2. I agree with deshipu. While I suppose you may not “get the IK down to simple terms” there are lots of examples of real time IK calculations with walking robots.
        Besides deshipu’s robots there’s Stubby which uses IK with a single microcontroller:
        Here’s another hexapod (mine) which uses a single microcontroller to compute all 18 servo’s IK positions at 50Hz.
        Do you have any examples of walking robots which use neural networks or evolutionary algorithms? IK is kind of complicated but I think it’s a simpler solution than neural networks or evolutionary algorithms.

        1. I know at least two examples, and they are published precisely because it’s so hard to do. It’s amazing they even walk (well, crawl, really) considering they learned it all by themselves. One of them is on youtube:

      3. As someone who also programmed a 20dof hexapod from scratch, I completely agree with deshipu.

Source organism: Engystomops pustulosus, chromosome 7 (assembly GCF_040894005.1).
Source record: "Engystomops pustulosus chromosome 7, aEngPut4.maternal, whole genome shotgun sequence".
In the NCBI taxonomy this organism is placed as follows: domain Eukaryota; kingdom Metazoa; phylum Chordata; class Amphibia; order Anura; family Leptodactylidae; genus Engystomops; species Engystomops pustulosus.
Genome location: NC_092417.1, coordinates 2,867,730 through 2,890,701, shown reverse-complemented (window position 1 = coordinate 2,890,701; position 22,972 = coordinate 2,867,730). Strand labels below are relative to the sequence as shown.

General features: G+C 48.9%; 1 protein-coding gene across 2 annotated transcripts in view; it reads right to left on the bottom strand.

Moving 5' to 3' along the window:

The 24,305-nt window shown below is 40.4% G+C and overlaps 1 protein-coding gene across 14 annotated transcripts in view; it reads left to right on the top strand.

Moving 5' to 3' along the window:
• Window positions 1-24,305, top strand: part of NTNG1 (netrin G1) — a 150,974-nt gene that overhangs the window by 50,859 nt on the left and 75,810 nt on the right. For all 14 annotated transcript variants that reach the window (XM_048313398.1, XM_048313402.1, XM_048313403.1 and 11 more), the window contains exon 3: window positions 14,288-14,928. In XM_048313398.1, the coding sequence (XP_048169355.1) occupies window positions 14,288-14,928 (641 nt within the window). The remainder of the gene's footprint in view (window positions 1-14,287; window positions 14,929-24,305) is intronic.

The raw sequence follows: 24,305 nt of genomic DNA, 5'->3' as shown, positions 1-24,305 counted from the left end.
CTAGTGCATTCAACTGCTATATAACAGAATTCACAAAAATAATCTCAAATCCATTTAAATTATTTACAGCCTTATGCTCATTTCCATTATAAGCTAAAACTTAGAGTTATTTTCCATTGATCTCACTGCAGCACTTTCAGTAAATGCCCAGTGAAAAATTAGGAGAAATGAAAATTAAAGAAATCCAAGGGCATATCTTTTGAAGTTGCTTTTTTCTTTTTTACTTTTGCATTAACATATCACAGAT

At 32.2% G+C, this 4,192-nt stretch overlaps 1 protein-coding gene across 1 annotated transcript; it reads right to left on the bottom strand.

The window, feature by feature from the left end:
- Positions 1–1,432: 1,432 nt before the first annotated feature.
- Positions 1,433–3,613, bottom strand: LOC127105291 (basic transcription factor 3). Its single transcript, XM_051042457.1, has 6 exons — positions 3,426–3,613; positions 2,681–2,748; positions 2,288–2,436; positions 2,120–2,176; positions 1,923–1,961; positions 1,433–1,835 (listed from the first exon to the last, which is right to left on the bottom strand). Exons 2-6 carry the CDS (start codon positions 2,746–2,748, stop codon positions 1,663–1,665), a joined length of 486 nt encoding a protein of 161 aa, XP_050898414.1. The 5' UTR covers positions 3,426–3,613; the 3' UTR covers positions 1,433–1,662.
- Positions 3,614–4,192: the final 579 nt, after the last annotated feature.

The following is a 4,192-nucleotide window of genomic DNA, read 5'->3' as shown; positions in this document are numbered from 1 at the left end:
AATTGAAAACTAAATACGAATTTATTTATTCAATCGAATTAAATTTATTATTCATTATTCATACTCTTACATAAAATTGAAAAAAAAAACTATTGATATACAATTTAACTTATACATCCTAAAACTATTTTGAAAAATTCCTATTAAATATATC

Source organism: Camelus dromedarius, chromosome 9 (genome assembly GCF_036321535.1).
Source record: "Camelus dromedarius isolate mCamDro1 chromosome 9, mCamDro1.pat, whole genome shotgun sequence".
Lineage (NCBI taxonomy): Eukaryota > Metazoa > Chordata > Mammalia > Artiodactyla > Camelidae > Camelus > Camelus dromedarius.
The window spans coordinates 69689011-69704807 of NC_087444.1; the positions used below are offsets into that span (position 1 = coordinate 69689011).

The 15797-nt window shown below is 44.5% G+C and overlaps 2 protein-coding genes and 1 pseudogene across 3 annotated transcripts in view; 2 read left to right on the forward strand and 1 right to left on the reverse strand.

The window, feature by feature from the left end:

The IK is very easy to solve for 3 dof legs. Only thing you need is trigonometry.

        Figure out how to convert from angles to 3d positions and back again. Use deshipu’s guide for a good idea on how to do this.

        My algorithm from ‘wanted movement’ to servocommands is as follows:
        You have to determine the position you want the tips of legs to be in ‘robotspace’. This can be done by looking at gaits of animals and figuring out how you want the legs to behave with respect to each other. Easiest here is to choose a simple cycle like ripple gait or tripod gait, but more complicated stuff is also possible for fun. If you work with a cycle, determine depending on the phase of the cycle for each leg if it’s up in the air, or on the ground. Move the ground positions in the opposite direction you want to go (or rotate in the opposite rotation you want to rotate the robot), and your robot will move in the direction you want. You’ll need to convert from robotspace to worldspace and back for this. Now if a leg is in his stage of the cycle where it’s up, linearly interpolate to a neutral position in robotspace up in the air. Determine the new position on the ground to move to and interpolate down again.